Scientists find big cause of recurrent heart failure

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New research suggests that the stress of heart failure doesn’t just pass once the immediate crisis is over; it lingers, affecting the body’s ability to recover and leading to repeated health problems.

This phenomenon, identified in a recent study, shows how heart failure can leave a lasting imprint or “stress memory” in the body’s cells, particularly affecting the hematopoietic stem cells—those responsible for producing blood and immune cells.

These stem cells, located in the bone marrow, undergo changes in their DNA when stressed by heart failure. This modification impairs their ability to produce macrophages, a type of immune cell critical for protecting the heart and other organs.

The research pinpointed a key issue: a signaling pathway in these cells, known as transforming growth factor beta (TGF-β), becomes suppressed during heart failure.

This suppression hampers the production of effective macrophages, thus weakening the body’s defense against recurring heart issues.

The implications of this research are profound. By boosting TGF-β levels, it might be possible to treat or even prevent recurrent heart failure.

Furthermore, monitoring the build-up of stress memory in these stem cells could provide an early warning system for heart failure before it reoccurs.

This study aligns with global efforts to improve health outcomes, as emphasized by the United Nations’ Sustainable Development Goals, which aim for enhanced well-being and longer life expectancy.

Despite progress in public health leading to a projected increase in life expectancy by about 4.5 years by 2050, heart disease remains the leading cause of death worldwide, affecting an estimated 26 million people.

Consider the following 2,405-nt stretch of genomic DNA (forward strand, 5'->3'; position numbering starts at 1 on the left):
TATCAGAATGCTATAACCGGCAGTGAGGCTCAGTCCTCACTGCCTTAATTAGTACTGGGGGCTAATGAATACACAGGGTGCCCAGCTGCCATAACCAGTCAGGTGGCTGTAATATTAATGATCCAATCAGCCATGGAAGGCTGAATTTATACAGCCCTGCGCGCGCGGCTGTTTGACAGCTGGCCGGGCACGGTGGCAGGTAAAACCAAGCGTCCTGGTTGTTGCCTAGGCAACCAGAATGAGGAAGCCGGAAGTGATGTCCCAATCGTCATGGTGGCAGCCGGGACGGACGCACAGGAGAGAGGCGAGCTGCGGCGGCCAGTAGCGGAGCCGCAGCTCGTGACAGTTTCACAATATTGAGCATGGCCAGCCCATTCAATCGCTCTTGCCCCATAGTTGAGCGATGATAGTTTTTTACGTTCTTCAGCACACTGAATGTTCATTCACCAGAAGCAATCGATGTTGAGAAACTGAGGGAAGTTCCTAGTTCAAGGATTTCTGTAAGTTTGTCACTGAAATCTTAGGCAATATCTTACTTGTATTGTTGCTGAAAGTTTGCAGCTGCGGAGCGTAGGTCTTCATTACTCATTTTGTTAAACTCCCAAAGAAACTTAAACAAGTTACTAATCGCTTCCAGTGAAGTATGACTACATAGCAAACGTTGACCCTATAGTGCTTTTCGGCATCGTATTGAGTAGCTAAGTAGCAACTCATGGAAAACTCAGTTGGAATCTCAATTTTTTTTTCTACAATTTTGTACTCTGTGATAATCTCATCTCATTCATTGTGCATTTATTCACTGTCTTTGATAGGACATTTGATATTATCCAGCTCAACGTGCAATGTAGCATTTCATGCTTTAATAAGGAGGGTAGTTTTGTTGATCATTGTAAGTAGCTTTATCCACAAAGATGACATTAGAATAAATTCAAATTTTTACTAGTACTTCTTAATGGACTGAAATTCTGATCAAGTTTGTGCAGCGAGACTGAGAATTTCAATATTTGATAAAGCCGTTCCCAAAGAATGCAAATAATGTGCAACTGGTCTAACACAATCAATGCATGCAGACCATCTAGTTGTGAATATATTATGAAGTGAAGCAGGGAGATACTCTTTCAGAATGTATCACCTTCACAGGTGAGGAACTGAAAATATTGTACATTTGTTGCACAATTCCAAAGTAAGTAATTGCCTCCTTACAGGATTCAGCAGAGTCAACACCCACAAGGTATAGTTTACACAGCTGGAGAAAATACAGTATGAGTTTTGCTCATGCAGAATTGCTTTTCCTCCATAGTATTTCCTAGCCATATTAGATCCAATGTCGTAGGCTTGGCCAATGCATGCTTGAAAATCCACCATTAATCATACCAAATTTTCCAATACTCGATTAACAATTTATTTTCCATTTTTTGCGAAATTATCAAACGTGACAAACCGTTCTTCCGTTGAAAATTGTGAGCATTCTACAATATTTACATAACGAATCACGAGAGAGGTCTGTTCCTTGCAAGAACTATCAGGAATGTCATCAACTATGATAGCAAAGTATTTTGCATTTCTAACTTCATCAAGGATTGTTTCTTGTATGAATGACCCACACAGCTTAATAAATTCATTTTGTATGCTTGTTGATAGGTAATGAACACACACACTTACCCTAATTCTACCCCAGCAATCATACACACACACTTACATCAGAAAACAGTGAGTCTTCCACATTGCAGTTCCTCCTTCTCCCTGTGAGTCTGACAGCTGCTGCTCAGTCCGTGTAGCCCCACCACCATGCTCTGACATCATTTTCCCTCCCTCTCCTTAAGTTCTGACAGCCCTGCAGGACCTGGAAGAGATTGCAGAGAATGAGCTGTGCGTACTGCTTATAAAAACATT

Researchers, particularly in Japan, are keen to understand why heart failure and its associated complications, like kidney and muscle disorders, tend to recur.

Their findings, published in the journal Science Immunology, suggest that the accumulation of stress during an episode of heart failure is a key driver of these repeated health issues.

The team conducted their research using mice, observing how heart failure induced lasting chemical changes to the DNA of the hematopoietic stem cells.

They discovered that the altered stem cells continued to produce poorly functioning immune cells long after the initial heart failure event.

Even more striking, when they transplanted the affected bone marrow into healthy mice, these mice too started showing signs of heart failure and other organ damage.

The term “stress memory” aptly describes how the trauma of heart failure persists within the body, continually influencing health. The stress induced by heart failure is notably impactful, potentially setting the stage for a cycle of recurring health problems.

However, there’s optimism in the air. Identifying the changes in the TGF-β signaling pathway opens new doors for innovative treatments.

For instance, supplementing with active TGF-β or correcting the altered DNA in hematopoietic stem cells could potentially erase the harmful stress memory, offering a fresh therapeutic approach.

As research advances, the next steps involve developing methods to detect and counteract the accumulation of stress memory in humans.

This could not only prevent the recurrence of heart failure but also intercept the condition before it fully manifests, marking a significant stride towards better heart health management.

If you care about heart health, please read studies that yogurt may help lower the death risks in heart disease, and coconut sugar could help reduce artery stiffness.

For more information about health, please see recent studies that Vitamin D deficiency can increase heart disease risk, and results showing vitamin B6 linked to lower death risk in heart disease.

The research findings can be found in Science Immunology.

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